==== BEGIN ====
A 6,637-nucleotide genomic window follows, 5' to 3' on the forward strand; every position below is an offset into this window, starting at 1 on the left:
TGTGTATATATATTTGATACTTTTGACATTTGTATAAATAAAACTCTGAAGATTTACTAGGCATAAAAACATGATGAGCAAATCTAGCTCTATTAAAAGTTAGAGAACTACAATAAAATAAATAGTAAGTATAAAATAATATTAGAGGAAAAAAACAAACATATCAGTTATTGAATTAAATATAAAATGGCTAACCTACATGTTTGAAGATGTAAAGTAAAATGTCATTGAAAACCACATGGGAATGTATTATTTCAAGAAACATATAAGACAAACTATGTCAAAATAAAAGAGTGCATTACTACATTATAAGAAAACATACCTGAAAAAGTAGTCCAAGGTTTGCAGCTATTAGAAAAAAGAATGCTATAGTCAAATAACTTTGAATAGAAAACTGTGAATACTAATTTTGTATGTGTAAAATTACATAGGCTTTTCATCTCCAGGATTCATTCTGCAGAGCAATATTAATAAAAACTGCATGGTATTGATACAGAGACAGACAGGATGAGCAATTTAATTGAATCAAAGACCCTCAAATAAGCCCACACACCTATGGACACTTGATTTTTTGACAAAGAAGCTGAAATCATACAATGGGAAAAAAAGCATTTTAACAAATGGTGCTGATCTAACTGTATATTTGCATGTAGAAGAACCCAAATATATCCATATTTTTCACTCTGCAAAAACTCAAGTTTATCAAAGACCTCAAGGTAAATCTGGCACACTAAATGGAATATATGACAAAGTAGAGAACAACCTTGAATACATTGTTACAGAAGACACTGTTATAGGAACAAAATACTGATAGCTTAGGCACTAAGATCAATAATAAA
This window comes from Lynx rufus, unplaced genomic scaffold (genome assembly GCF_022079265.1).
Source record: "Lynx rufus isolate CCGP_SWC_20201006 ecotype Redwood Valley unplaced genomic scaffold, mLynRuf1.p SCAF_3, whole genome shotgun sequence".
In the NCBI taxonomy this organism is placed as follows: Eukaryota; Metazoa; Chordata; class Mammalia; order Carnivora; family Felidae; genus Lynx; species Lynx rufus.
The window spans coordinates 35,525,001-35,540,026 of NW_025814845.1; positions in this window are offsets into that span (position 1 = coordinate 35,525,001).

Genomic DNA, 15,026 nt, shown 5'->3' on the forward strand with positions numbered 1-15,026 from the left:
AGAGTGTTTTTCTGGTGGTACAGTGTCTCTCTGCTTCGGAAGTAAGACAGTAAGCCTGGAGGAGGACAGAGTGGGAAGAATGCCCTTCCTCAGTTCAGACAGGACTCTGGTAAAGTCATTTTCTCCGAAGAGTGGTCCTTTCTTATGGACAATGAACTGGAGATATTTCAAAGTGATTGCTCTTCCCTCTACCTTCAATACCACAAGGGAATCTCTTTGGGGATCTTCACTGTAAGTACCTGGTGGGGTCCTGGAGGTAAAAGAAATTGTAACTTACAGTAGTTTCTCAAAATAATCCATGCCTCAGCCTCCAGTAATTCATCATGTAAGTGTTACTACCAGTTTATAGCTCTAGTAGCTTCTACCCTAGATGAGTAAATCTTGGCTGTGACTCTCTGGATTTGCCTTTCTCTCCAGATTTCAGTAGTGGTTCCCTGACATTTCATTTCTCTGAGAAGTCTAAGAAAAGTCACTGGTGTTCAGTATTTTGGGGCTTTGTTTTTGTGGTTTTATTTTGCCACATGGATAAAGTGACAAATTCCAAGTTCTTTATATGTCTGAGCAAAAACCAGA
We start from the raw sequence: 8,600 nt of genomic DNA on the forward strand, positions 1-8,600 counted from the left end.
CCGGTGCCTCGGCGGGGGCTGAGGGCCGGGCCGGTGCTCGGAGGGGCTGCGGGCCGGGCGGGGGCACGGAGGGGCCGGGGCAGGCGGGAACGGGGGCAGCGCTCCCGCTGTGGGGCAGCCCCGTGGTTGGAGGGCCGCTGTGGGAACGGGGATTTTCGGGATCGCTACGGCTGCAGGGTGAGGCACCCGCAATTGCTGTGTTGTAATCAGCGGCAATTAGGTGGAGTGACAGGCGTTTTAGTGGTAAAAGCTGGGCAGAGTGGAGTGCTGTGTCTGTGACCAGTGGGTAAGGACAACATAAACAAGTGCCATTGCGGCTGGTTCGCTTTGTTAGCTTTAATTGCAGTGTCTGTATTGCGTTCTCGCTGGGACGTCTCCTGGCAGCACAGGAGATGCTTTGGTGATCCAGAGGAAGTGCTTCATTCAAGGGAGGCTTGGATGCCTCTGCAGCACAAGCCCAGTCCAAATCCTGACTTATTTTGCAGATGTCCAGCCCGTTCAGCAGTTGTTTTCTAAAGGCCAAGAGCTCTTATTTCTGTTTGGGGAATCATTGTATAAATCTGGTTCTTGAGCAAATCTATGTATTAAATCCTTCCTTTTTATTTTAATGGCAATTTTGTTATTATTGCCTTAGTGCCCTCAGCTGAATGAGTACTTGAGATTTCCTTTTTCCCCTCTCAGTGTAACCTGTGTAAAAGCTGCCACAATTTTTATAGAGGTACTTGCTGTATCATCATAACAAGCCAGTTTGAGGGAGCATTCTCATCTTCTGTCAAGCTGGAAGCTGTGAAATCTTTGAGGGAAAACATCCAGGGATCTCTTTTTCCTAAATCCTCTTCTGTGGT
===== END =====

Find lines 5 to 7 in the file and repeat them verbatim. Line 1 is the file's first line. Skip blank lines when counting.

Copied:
In the NCBI taxonomy this organism is placed as follows: Eukaryota; Metazoa; Chordata; class Mammalia; order Carnivora; family Felidae; genus Lynx; species Lynx rufus.
The window spans coordinates 35,525,001-35,540,026 of NW_025814845.1; positions in this window are offsets into that span (position 1 = coordinate 35,525,001).

Genomic DNA, 15,026 nt, shown 5'->3' on the forward strand with positions numbered 1-15,026 from the left: